Alexis Amann

Grant Type

Dissertation Fieldwork Grant

Institutional Affiliation

New York, Queens College, City U. of

Grant number

Gr. 9582

Approve Date

April 13, 2018

Project Title

Amann, Alexis L., City U. of New York, Graduate Center, New York, NY - To aid research on 'Female Counterstrategies to Male Sexual Coercion in Ethiopian Hamadryas Baboons,' supervised by Dr. Larissa Swedell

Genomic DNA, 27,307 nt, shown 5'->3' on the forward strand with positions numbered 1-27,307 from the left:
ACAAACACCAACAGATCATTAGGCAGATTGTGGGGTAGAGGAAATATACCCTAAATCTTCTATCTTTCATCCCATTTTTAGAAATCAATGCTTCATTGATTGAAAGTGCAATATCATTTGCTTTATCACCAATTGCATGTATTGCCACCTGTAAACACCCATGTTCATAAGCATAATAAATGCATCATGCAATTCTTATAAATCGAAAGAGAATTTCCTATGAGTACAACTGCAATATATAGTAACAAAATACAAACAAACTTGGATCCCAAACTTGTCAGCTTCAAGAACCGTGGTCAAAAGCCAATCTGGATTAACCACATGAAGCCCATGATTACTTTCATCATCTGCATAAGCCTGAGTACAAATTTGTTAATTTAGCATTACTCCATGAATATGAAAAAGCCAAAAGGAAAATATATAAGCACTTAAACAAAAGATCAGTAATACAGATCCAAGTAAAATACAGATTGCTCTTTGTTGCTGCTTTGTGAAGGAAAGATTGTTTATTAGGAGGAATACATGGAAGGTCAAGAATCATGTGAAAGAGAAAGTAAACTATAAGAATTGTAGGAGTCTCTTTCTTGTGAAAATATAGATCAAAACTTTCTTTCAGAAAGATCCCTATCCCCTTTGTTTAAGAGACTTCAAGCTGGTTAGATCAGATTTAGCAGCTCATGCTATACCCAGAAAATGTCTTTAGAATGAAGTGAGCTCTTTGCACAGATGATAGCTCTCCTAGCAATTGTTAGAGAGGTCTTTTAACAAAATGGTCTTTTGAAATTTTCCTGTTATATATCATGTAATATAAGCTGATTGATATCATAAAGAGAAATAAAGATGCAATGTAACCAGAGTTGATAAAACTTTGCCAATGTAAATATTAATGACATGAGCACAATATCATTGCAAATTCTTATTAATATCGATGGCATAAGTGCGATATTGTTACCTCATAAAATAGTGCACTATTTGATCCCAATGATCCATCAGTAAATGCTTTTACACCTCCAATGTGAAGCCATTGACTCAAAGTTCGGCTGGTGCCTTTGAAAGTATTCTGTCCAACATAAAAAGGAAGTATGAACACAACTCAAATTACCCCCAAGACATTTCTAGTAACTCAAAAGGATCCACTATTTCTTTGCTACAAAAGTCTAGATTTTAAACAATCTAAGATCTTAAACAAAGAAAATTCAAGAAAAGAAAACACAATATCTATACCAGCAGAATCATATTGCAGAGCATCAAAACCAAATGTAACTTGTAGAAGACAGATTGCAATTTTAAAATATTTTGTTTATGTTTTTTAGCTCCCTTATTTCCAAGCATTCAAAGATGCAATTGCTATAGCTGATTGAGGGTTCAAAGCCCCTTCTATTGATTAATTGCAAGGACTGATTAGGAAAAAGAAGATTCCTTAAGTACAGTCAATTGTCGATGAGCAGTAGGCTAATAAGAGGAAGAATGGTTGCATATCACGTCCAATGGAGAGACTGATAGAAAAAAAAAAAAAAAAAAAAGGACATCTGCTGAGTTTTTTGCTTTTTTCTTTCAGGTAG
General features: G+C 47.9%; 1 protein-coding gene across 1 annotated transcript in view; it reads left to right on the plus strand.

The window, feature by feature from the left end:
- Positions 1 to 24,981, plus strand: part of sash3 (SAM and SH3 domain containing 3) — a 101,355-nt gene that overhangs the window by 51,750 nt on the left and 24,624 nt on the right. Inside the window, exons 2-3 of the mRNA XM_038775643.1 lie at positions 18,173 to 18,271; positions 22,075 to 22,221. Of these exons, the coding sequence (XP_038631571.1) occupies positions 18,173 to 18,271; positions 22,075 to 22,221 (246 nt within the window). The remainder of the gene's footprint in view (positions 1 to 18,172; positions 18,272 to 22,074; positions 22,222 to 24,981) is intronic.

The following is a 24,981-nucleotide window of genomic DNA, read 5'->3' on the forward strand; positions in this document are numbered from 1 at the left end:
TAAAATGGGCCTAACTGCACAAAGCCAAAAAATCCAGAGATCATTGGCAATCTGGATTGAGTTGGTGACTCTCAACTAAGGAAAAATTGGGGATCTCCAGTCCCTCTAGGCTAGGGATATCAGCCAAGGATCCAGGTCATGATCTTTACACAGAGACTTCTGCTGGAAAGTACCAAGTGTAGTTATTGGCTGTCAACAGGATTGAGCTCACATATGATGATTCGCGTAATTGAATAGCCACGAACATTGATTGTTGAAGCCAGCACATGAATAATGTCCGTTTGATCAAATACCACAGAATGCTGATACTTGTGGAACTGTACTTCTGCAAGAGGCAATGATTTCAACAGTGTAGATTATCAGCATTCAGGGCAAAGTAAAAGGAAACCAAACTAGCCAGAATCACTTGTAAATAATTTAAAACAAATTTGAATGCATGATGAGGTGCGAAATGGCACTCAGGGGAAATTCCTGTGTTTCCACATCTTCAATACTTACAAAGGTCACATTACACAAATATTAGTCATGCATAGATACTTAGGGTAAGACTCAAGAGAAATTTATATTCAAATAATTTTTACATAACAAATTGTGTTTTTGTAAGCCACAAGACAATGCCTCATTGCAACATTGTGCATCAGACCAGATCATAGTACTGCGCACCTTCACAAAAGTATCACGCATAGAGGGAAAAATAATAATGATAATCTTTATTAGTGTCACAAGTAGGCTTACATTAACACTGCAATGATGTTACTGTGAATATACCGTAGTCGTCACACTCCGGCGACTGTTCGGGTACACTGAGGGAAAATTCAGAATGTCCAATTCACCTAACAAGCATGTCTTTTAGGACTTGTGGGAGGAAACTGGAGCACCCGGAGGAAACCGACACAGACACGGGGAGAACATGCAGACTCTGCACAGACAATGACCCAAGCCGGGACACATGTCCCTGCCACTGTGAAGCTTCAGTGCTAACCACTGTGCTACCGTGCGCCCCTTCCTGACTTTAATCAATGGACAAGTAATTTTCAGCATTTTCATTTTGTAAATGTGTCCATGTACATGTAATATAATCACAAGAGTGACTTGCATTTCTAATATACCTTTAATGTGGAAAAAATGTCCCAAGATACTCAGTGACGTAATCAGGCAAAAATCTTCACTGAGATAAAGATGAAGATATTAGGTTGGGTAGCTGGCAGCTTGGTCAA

Preliminary abstract: Hamadryas baboons are perhaps the most sexually coercive primate species, with a unique multi-level social system in which males aggressively transfer females between social units, a system that may closely reflect that which evolved in our hominin ancestors. Hamadryas male-imposed takeovers are costly to females and are often followed by infant mortality. I hope to elucidate female reproductive strategies that may function to counteract this coercion and high risk of infanticide. For example, lactating females may display false signals of sexual receptivity to males post-takeover, thereby preventing the loss of a dependent infant. In addition, pregnant females may use a strategy of pregnancy termination post-takeover, thus mitigating the eventual loss of investment in offspring. This project will take place at the only long-term field site with habituated and individually-identified wild hamadryas baboons, Filoha in Ethiopia. Using behavioral and fecal hormonal data, I will seek behavioral and physiological evidence of deceptive swellings and adaptive pregnancy failure (the Bruce Effect) in hamadryas baboons. For decades, baboons have been used as models for human evolution due to shared features of their ecology and physiology, and the hamadryas social system in particular — female defense polygyny within a larger multilevel social system — may closely mirror the social system that evolved in early Pleistocene hominins. Thus evidence of hamadryas female ability to counteract male reproductive strategies within the context of this coercive multi-level system may lend insight to the evolution of the interacting male and female reproductive strategies in our own ancestors.